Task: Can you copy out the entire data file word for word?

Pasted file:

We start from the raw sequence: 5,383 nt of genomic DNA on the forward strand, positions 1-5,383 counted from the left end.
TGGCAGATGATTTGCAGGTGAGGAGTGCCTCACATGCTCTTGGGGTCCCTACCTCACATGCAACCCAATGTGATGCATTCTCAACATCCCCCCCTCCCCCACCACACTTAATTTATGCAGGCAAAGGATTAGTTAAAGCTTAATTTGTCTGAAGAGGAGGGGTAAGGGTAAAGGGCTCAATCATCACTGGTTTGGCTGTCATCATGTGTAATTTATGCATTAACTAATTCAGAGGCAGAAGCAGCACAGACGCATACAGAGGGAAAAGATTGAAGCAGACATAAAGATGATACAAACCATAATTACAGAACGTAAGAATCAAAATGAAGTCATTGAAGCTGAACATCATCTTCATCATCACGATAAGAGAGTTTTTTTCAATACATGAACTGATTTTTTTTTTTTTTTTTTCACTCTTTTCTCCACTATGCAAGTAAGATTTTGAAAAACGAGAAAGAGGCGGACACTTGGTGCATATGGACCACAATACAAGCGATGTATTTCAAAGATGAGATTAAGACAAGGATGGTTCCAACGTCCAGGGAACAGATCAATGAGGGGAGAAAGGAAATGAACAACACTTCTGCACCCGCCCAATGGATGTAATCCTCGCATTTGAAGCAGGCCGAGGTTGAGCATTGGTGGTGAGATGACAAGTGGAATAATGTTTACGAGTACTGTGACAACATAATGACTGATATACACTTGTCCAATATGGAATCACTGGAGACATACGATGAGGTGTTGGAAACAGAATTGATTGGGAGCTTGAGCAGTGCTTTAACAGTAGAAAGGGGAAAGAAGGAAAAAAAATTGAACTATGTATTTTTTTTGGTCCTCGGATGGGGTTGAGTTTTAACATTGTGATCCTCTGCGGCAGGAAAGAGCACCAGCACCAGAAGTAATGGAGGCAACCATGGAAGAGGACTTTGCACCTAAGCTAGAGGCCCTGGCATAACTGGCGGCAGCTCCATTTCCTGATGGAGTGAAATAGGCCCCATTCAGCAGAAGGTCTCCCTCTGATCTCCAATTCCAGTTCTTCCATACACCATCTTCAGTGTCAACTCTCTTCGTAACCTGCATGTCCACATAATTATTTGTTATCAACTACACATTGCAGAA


We start from the raw sequence: 5,383 nt of genomic DNA on the forward strand, positions 1-5,383 counted from the left end.
TGGCAGATGATTTGCAGGTGAGGAGTGCCTCACATGCTCTTGGGGTCCCTACCTCACATGCAACCCAATGTGATGCATTCTCAACATCCCCCCCTCCCCCACCACACTTAATTTATGCAGGCAAAGGATTAGTTAAAGCTTAATTTGTCTGAAGAGGAGGGGTAAGGGTAAAGGGCTCAATCATCACTGGTTTGGCTGTCATCATGTGTAATTTATGCATTAACTAATTCAGAGGCAGAAGCAGCACAGACGCATACAGAGGGAAAAGATTGAAGCAGACATAAAGATGATACAAACCATAATTACAGAACGTAAGAATCAAAATGAAGTCATTGAAGCTGAACATCATCTTCATCATCACGATAAGAGAGTTTTTTTCAATACATGAACTGATTTTTTTTTTTTTTTTTTCACTCTTTTCTCCACTATGCAAGTAAGATTTTGAAAAACGAGAAAGAGGCGGACACTTGGTGCATATGGACCACAATACAAGCGATGTATTTCAAAGATGAGATTAAGACAAGGATGGTTCCAACGTCCAGGGAACAGATCAATGAGGGGAGAAAGGAAATGAACAACACTTCTGCACCCGCCCAATGGATGTAATCCTCGCATTTGAAGCAGGCCGAGGTTGAGCATTGGTGGTGAGATGACAAGTGGAATAATGTTTACGAGTACTGTGACAACATAATGACTGATATACACTTGTCCAATATGGAATCACTGGAGACATACGATGAGGTGTTGGAAACAGAATTGATTGGGAGCTTGAGCAGTGCTTTAACAGTAGAAAGGGGAAAGAAGGAAAAAAAATTGAACTATGTATTTTTTTTGGTCCTCGGATGGGGTTGAGTTTTAACATTGTGATCCTCTGCGGCAGGAAAGAGCACCAGCACCAGAAGTAATGGAGGCAACCATGGAAGAGGACTTTGCACCTAAGCTAGAGGCCCTGGCATAACTGGCGGCAGCTCCATTTCCTGATGGAGTGAAATAGGCCCCATTCAGCAGAAGGTCTCCCTCTGATCTCCAATTCCAGTTCTTCCATACACCATCTTCAGTGTCAACTCTCTTCGTAACCTGCATGTCCACATAATTATTTGTTATCAACTACACATTGCAGAA